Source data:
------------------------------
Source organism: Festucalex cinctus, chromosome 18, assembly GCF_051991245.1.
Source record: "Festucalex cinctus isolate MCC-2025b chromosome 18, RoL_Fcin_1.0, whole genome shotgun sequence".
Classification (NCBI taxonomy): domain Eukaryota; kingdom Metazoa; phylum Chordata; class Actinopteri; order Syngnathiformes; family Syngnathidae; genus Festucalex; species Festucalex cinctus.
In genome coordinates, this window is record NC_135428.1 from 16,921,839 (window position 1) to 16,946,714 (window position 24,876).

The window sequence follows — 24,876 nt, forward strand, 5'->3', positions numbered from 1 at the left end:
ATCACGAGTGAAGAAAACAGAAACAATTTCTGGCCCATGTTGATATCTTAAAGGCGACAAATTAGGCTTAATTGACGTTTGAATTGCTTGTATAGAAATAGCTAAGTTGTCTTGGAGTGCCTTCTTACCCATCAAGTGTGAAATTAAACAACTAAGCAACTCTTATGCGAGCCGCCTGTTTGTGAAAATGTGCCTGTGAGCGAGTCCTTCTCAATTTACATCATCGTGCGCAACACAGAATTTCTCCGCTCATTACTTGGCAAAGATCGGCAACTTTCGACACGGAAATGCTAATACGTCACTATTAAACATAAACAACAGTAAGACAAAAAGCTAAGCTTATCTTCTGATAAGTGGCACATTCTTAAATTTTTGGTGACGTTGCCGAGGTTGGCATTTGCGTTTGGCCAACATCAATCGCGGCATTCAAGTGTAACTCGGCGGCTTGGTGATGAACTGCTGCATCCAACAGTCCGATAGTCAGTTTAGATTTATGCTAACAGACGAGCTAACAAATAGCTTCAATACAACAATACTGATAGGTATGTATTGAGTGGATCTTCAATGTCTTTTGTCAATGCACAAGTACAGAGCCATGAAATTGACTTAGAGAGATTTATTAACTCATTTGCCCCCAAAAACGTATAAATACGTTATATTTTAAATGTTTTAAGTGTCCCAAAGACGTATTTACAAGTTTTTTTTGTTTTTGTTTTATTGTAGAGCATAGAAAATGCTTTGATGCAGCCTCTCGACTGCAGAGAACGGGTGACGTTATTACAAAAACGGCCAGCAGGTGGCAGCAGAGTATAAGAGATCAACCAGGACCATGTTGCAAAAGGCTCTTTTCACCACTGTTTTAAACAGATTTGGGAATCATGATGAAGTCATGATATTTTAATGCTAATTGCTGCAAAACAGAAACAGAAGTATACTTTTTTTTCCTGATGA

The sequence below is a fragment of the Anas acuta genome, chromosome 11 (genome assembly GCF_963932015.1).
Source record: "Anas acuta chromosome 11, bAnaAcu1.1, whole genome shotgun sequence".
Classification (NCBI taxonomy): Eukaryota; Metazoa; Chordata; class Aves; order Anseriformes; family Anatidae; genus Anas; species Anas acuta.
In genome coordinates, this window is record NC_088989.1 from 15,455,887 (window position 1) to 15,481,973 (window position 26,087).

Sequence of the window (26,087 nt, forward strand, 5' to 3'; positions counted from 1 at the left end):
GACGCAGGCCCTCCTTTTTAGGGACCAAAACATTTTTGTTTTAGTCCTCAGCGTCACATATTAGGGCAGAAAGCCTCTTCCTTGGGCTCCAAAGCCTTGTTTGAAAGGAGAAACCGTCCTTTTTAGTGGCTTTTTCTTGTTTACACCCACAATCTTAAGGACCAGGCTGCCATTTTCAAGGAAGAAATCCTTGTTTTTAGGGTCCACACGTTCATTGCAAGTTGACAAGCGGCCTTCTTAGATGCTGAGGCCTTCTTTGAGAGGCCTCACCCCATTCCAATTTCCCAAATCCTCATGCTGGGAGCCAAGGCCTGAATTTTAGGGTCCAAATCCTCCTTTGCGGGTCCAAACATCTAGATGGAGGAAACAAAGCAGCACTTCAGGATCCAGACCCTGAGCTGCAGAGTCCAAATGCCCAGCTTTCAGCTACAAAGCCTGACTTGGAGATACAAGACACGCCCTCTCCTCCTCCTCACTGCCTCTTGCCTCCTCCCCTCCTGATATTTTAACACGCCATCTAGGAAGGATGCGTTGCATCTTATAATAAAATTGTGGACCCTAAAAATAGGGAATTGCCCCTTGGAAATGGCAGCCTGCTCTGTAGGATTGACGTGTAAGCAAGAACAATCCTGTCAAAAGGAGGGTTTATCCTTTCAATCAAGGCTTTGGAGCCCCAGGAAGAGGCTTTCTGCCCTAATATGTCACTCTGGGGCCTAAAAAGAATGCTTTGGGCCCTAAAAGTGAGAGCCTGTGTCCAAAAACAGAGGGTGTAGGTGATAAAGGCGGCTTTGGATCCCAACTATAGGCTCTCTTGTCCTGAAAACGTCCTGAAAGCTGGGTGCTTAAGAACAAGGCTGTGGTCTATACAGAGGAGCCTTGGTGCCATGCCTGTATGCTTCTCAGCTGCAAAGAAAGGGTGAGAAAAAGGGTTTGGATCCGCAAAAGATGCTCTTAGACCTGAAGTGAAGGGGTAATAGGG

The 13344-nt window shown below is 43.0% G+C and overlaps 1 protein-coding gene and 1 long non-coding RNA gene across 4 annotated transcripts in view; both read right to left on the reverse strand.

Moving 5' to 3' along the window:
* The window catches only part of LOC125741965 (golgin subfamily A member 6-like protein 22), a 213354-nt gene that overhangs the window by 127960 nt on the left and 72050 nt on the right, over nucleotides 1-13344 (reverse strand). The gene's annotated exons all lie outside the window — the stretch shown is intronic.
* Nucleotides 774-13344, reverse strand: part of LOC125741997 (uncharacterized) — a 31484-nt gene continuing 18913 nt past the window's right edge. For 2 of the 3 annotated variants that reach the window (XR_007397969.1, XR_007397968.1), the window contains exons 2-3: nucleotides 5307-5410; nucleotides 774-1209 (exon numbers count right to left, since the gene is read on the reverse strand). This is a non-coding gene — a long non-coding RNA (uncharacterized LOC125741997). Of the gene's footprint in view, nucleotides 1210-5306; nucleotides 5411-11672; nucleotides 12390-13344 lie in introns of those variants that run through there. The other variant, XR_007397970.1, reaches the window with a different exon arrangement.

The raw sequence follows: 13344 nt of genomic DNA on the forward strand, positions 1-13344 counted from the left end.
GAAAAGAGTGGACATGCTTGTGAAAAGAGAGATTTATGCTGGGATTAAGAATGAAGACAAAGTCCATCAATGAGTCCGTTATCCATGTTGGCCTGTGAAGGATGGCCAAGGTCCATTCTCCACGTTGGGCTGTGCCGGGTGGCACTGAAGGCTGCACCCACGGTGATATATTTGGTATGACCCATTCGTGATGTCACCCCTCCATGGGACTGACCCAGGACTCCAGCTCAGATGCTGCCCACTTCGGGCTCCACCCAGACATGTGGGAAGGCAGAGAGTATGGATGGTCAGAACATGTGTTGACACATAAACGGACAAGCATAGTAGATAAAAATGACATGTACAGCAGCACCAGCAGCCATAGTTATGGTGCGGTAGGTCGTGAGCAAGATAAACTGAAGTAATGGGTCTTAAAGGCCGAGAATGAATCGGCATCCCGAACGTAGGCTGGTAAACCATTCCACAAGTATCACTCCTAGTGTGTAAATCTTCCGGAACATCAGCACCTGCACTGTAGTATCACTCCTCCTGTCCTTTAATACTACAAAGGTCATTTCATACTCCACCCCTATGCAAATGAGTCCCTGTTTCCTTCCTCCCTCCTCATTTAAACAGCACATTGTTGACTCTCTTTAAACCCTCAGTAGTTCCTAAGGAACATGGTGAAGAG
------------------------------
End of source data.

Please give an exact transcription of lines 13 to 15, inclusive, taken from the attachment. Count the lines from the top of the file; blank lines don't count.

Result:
The 13344-nt window shown below is 43.0% G+C and overlaps 1 protein-coding gene and 1 long non-coding RNA gene across 4 annotated transcripts in view; both read right to left on the reverse strand.

Moving 5' to 3' along the window:
* The window catches only part of LOC125741965 (golgin subfamily A member 6-like protein 22), a 213354-nt gene that overhangs the window by 127960 nt on the left and 72050 nt on the right, over nucleotides 1-13344 (reverse strand). The gene's annotated exons all lie outside the window — the stretch shown is intronic.